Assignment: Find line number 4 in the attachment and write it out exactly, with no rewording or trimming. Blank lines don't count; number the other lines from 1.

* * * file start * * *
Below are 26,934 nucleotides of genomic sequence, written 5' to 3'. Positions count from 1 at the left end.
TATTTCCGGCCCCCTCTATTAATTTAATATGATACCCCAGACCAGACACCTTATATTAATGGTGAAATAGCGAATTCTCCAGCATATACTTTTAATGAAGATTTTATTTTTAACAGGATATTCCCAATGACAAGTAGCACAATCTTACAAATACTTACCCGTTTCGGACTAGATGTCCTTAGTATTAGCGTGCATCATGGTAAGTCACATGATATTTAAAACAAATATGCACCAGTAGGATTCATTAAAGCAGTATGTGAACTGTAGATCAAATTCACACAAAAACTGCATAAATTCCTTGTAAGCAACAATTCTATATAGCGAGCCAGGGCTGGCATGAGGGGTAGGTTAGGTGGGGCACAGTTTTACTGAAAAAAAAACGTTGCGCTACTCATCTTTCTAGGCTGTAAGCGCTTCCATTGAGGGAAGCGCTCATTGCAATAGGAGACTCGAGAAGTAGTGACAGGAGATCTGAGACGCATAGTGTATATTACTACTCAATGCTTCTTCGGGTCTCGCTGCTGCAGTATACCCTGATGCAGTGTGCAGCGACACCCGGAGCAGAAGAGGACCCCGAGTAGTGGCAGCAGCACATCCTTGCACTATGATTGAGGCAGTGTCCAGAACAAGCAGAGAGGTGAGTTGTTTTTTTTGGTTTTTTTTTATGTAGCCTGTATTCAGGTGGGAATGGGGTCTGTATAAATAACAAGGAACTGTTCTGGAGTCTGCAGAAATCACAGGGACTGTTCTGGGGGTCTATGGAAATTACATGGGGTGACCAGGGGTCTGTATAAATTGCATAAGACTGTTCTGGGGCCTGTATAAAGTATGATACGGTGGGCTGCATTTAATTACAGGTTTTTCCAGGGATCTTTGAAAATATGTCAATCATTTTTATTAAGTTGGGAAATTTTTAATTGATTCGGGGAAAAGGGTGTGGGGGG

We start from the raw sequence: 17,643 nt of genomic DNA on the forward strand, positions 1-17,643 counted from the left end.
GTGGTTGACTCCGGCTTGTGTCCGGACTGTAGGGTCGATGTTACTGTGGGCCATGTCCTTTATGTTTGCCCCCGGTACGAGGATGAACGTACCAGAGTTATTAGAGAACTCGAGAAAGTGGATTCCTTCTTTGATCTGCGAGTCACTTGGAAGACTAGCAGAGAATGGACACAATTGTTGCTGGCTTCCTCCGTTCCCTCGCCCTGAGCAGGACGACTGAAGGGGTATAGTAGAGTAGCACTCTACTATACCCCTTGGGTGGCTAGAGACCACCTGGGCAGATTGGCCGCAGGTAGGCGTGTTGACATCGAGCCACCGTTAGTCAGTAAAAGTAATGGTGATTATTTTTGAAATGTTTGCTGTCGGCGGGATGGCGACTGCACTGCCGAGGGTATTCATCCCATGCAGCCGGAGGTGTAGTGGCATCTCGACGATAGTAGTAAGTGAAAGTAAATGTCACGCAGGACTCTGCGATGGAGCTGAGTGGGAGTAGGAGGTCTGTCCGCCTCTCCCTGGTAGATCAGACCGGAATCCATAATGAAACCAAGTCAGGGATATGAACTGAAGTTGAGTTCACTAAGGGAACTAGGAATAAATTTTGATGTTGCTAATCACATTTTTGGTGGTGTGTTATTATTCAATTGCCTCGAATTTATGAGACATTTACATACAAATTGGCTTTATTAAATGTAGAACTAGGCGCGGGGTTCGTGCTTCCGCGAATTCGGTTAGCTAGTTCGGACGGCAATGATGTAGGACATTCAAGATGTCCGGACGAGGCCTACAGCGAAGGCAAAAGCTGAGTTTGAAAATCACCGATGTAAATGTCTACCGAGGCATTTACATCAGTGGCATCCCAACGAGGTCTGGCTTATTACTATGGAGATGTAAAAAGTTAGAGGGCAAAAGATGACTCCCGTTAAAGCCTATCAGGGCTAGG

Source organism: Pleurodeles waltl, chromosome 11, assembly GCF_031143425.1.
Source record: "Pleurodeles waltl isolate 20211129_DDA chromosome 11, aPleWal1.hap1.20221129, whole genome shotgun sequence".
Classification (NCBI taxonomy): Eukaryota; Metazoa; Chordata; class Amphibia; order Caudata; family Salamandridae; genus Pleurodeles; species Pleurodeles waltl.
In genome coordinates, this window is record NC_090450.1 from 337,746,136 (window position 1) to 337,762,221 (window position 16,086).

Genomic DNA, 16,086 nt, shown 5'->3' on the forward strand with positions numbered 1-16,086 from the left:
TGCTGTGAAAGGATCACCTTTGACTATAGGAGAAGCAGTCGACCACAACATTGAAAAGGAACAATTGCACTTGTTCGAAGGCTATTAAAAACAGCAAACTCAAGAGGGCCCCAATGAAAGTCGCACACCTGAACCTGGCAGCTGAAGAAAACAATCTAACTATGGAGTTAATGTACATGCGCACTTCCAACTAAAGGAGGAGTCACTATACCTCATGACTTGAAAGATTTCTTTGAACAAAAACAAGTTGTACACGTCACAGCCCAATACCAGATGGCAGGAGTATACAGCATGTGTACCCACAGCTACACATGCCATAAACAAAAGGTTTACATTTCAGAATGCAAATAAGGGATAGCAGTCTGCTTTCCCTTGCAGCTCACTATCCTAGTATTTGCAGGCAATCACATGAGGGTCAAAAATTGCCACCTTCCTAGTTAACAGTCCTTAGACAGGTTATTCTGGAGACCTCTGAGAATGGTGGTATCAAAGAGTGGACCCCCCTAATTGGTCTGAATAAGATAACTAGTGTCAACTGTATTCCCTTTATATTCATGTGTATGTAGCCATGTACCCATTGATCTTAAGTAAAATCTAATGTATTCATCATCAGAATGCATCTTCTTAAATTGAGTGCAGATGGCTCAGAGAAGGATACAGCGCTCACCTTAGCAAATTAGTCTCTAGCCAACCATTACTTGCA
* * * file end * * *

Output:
GTGGTTGACTCCGGCTTGTGTCCGGACTGTAGGGTCGATGTTACTGTGGGCCATGTCCTTTATGTTTGCCCCCGGTACGAGGATGAACGTACCAGAGTTATTAGAGAACTCGAGAAAGTGGATTCCTTCTTTGATCTGCGAGTCACTTGGAAGACTAGCAGAGAATGGACACAATTGTTGCTGGCTTCCTCCGTTCCCTCGCCCTGAGCAGGACGACTGAAGGGGTATAGTAGAGTAGCACTCTACTATACCCCTTGGGTGGCTAGAGACCACCTGGGCAGATTGGCCGCAGGTAGGCGTGTTGACATCGAGCCACCGTTAGTCAGTAAAAGTAATGGTGATTATTTTTGAAATGTTTGCTGTCGGCGGGATGGCGACTGCACTGCCGAGGGTATTCATCCCATGCAGCCGGAGGTGTAGTGGCATCTCGACGATAGTAGTAAGTGAAAGTAAATGTCACGCAGGACTCTGCGATGGAGCTGAGTGGGAGTAGGAGGTCTGTCCGCCTCTCCCTGGTAGATCAGACCGGAATCCATAATGAAACCAAGTCAGGGATATGAACTGAAGTTGAGTTCACTAAGGGAACTAGGAATAAATTTTGATGTTGCTAATCACATTTTTGGTGGTGTGTTATTATTCAATTGCCTCGAATTTATGAGACATTTACATACAAATTGGCTTTATTAAATGTAGAACTAGGCGCGGGGTTCGTGCTTCCGCGAATTCGGTTAGCTAGTTCGGACGGCAATGATGTAGGACATTCAAGATGTCCGGACGAGGCCTACAGCGAAGGCAAAAGCTGAGTTTGAAAATCACCGATGTAAATGTCTACCGAGGCATTTACATCAGTGGCATCCCAACGAGGTCTGGCTTATTACTATGGAGATGTAAAAAGTTAGAGGGCAAAAGATGACTCCCGTTAAAGCCTATCAGGGCTAGG